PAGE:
Looking West: India’s Energy Requirements and its West Asia Policy

Given India’s traditionally neutral West Asian strategy, India’s growing relations with Israel has not affected India’s Arab links, though a unilateral approach by India in issues like the Palestinian cause may anguish Arab partners, whose cooperation is equally important for India. – Adarsh Aravind*

 

Energy security has long been a concern for India, a global giant in oil consumption. The fuel demands are growing fast in proportion to its rapid economic development. Oil and natural gas are expected to remain India’s main source of energy in the coming two to three decades. Due to the lack of significant domestic reserves of oil and natural gas, India has looked towards the geopolitically challenging West Asian region to fulfil its requirements throughout much of its independent history. In today’s security scenario, energy security and foreign policy are separated by a blurry line. Due to this fact, India has seen its links with the West Asian region as a commercial relationship, mainly driven by flows of energy. Yet major changes in the West Asian politics especially the Israel factor, demand a new interpretation of the region’s importance to India. Therefore, it’s important to understand India’s strengths and weaknesses in dealing with countries of West Asia and to come up with suggestions for the government to frame a holistic engagement strategy.

Reaching any level of energy security is an epic mission for a nation like India where more than 288 million citizens live under the “energy poverty line” according to the International Energy Agency.  Grasping its vitality, India presently uses every mode of yielding energy feasible to accomplish its energy discrepancies. More than 66 percent of the country’s overall viable energy yield is anticipated to be offered by two main fuel sources, coal and fossil fuels. The plenty available coal is getting less cost-effective day by day. And in the case of fossil fuels, the nation has not been blessed with plentiful reserves of it. The demand for oil and gas has already beaten domestic production since decades ago due to its economic and population rise. Today, India imports more than 80 percent (2.6 million BPD(Barrel Per Dollar)) of its oil needs at a fluctuating cost.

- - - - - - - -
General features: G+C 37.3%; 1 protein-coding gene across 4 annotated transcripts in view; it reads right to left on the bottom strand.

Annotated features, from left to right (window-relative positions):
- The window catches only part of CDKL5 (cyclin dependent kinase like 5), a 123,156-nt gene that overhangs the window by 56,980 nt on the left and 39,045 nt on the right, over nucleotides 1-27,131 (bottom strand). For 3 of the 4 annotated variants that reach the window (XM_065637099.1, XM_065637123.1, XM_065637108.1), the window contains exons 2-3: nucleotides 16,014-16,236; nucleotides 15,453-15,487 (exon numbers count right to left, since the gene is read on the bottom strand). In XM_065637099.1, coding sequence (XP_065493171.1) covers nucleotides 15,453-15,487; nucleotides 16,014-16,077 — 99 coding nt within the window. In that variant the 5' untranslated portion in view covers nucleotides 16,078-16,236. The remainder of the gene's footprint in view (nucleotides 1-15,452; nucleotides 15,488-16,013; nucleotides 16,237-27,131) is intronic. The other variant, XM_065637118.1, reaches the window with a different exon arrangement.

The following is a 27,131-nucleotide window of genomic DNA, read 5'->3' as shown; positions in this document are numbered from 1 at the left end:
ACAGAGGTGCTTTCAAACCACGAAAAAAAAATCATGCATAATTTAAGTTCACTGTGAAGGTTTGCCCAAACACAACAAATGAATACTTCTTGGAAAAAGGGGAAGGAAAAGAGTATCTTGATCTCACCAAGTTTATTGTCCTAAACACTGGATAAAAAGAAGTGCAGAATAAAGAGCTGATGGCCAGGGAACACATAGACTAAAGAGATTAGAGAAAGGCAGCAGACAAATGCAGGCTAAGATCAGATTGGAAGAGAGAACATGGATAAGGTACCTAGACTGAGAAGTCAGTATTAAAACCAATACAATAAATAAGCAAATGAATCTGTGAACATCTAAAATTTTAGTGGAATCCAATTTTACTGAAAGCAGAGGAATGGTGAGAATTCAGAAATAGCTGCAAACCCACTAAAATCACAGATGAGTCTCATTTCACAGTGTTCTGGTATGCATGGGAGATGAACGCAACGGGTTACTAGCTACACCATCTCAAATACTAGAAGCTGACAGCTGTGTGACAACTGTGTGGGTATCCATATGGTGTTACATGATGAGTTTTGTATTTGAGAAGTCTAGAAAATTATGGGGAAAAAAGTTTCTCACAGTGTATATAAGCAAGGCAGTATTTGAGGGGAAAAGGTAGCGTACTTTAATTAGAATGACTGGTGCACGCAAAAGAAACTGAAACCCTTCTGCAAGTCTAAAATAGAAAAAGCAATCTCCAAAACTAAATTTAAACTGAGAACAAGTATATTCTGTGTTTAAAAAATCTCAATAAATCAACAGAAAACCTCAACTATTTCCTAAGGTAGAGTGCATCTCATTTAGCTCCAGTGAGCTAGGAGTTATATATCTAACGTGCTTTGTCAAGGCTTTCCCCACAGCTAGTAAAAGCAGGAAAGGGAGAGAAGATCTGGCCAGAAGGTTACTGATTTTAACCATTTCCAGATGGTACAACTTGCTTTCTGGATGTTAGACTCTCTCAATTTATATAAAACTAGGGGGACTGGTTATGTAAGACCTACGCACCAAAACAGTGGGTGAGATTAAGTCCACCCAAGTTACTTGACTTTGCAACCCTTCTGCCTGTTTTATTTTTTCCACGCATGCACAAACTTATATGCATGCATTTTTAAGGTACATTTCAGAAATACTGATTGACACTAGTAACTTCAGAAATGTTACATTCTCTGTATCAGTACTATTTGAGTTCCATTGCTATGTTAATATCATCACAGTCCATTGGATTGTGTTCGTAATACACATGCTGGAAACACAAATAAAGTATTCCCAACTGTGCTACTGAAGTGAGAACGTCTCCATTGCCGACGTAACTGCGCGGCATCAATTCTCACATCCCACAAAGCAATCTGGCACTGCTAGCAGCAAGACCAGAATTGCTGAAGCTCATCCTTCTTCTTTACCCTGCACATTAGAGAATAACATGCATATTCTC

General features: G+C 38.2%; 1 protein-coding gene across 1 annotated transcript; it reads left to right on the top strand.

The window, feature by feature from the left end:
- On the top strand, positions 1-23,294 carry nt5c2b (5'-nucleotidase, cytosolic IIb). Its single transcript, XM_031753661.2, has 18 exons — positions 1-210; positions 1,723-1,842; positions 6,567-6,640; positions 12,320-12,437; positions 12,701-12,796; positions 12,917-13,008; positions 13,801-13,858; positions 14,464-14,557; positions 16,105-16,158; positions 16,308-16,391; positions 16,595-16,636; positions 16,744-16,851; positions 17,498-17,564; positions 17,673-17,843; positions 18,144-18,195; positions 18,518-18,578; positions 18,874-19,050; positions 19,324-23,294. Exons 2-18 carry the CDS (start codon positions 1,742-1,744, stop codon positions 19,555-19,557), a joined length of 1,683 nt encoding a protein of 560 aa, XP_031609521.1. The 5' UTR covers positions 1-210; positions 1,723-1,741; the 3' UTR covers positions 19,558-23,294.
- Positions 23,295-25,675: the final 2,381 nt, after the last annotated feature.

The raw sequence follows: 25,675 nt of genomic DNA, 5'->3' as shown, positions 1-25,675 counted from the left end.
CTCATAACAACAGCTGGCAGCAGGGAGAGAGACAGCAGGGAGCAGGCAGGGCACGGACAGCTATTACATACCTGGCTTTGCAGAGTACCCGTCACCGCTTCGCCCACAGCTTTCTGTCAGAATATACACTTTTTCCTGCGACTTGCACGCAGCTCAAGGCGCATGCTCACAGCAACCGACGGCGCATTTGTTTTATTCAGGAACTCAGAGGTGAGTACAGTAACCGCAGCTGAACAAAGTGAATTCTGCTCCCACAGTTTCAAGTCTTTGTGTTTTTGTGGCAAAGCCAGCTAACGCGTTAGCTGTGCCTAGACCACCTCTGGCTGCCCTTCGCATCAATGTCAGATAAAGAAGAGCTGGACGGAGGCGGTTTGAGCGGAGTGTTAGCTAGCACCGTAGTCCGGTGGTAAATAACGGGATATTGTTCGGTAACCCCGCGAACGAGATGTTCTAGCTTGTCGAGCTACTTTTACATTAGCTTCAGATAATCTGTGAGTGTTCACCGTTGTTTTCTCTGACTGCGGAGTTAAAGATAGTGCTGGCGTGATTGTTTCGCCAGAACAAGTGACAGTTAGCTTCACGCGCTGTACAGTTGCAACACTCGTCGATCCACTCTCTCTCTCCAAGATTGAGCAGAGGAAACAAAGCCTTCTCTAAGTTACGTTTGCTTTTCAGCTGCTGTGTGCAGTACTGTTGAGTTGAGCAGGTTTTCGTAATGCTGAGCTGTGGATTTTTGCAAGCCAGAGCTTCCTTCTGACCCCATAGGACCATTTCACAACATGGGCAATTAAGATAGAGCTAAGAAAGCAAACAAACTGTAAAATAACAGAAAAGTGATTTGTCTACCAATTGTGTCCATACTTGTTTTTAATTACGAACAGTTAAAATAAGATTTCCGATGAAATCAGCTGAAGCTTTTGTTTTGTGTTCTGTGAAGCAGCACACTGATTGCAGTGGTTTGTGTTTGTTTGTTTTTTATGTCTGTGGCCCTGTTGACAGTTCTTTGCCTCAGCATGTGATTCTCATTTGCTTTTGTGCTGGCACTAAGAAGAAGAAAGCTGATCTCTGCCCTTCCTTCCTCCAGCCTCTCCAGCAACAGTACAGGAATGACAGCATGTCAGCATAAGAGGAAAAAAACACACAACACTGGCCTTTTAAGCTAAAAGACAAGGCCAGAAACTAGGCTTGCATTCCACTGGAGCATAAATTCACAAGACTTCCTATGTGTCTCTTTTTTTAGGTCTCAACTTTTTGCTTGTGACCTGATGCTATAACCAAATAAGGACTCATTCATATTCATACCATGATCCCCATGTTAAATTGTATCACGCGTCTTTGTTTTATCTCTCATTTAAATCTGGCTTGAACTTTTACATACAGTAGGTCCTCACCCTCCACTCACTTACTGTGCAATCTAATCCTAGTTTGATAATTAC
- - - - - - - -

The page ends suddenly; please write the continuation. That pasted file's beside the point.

The Arab Gulf along with the larger West Asian region is India’s major provider of crude oil.  The Kingdom of Saudi Arabia is India’s solo chief source of oil as of 2017.  As Iran is getting free from international embargos, the country might possibly become India’s major energy partner in the near future due to its huge natural gas reserves. India’s immense necessity for hydrocarbons and its growing dependency on West Asia has forced the country to diversify its energy sources to regions like Africa and Latin America. India is building deeper relations with countries like Nigeria and Venezuela and trying to capitalize on these regions through firms like ONGC (Oil and Natural Gas Cooperation) and RIL (Reliance Industries Limited). Other regions where India is seeing to develop its energy aspirations in the future includes the South China Sea region, Australia and even the Arctic. India became an observing member of the Arctic Council in 2013 and has presented interest in uniting with Russia to partake in exploration and extraction of hydrocarbons around the North Pole, which is fast turning ice-free due to global warming.  But bureaucratic hurdles and many international issues stand as a blockade to the complete fulfilment of these diversification initiatives. And thus, it is assessed that India will continue to depend on the West Asian countries for its energy requirements.

Indian Prime Minister Narendra Modi with Saudi Arabian King Salman bin Abdulaziz Al Saud | Image: PIB